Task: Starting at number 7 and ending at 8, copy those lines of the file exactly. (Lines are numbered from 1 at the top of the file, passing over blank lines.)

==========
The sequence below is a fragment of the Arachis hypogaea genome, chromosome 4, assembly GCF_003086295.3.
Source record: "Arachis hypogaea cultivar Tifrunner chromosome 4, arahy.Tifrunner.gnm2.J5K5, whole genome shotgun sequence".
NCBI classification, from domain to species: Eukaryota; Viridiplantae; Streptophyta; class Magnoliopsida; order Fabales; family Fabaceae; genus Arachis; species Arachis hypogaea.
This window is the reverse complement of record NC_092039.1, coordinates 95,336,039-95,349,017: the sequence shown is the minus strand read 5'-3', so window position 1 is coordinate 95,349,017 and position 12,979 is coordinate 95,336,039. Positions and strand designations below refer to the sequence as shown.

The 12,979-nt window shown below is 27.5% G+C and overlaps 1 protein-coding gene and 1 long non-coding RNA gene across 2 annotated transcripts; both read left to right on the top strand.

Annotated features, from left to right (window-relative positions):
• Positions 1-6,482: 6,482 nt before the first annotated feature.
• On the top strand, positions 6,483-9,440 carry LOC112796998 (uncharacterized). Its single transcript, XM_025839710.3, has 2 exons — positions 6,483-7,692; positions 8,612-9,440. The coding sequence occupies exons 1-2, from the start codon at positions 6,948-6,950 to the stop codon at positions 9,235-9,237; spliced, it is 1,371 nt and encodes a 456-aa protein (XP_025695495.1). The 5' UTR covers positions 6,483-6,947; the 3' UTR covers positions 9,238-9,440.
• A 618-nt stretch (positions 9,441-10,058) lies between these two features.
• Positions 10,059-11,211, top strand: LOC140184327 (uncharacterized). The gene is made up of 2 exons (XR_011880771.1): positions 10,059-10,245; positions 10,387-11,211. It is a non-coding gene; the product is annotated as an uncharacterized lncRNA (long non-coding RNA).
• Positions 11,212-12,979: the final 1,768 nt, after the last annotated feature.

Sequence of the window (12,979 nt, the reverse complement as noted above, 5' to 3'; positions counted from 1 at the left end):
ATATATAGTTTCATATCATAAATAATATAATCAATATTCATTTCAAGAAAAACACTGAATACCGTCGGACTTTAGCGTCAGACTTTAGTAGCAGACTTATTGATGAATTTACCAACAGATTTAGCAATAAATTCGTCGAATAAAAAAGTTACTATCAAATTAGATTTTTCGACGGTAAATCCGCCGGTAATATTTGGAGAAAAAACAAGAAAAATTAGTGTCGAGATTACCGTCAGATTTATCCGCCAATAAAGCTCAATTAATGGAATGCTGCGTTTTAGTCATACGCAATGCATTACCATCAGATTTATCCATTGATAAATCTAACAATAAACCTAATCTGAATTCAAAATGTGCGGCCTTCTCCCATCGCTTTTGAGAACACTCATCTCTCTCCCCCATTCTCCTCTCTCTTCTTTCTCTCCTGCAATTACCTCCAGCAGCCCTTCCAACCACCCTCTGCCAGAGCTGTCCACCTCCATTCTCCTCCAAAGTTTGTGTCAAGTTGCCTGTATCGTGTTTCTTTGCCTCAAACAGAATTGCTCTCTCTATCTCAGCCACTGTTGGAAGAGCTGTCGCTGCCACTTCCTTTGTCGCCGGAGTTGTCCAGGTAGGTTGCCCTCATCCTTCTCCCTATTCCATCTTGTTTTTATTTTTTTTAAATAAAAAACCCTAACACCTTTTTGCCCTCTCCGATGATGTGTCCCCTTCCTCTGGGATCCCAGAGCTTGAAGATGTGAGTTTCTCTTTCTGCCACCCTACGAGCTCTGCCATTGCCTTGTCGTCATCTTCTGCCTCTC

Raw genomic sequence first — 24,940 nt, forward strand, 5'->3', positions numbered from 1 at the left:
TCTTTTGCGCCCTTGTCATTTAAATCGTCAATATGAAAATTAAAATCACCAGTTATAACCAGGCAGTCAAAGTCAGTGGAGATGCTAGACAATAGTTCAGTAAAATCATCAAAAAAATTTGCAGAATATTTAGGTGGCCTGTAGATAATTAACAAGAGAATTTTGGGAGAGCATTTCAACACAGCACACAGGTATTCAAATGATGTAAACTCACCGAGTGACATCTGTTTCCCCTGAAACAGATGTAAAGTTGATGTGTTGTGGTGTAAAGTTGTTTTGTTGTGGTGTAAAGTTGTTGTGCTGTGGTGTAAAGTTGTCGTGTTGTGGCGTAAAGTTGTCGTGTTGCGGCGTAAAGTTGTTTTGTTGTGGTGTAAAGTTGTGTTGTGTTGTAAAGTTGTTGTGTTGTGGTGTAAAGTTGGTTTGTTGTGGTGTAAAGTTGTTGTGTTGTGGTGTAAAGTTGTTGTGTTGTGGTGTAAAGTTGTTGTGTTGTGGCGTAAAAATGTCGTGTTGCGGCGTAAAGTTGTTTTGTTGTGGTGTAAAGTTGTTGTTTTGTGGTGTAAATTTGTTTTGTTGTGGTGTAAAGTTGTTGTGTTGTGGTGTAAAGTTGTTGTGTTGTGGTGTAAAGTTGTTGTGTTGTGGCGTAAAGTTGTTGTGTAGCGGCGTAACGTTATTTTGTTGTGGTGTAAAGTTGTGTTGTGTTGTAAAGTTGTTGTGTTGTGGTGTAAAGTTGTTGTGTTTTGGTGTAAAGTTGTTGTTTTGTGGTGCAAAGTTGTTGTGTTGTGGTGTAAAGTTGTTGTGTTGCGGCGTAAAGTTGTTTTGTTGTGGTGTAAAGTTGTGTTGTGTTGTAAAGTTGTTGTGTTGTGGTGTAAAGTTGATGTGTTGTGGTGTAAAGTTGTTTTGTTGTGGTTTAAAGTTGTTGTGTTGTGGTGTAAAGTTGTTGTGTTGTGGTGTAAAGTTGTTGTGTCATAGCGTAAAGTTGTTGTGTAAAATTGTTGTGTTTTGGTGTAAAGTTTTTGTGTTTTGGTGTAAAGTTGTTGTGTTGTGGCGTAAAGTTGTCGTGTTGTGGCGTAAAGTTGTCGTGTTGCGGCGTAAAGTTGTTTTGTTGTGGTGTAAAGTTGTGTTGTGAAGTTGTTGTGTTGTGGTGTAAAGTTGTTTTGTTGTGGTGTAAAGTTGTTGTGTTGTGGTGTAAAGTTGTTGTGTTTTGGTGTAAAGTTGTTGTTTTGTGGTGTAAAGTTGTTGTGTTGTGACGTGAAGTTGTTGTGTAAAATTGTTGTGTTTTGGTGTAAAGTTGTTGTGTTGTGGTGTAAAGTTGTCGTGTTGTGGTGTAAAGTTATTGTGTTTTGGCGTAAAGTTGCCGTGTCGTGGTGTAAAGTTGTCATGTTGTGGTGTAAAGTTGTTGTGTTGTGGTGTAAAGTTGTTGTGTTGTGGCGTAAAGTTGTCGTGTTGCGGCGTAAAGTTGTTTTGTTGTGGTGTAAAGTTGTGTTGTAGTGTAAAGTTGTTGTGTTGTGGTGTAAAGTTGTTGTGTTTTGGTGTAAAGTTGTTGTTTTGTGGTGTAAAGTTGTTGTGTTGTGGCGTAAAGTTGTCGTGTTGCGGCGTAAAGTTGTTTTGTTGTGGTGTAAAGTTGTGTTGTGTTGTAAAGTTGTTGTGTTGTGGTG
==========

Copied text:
• Positions 1-6,482: 6,482 nt before the first annotated feature.
• On the top strand, positions 6,483-9,440 carry LOC112796998 (uncharacterized). Its single transcript, XM_025839710.3, has 2 exons — positions 6,483-7,692; positions 8,612-9,440. The coding sequence occupies exons 1-2, from the start codon at positions 6,948-6,950 to the stop codon at positions 9,235-9,237; spliced, it is 1,371 nt and encodes a 456-aa protein (XP_025695495.1). The 5' UTR covers positions 6,483-6,947; the 3' UTR covers positions 9,238-9,440.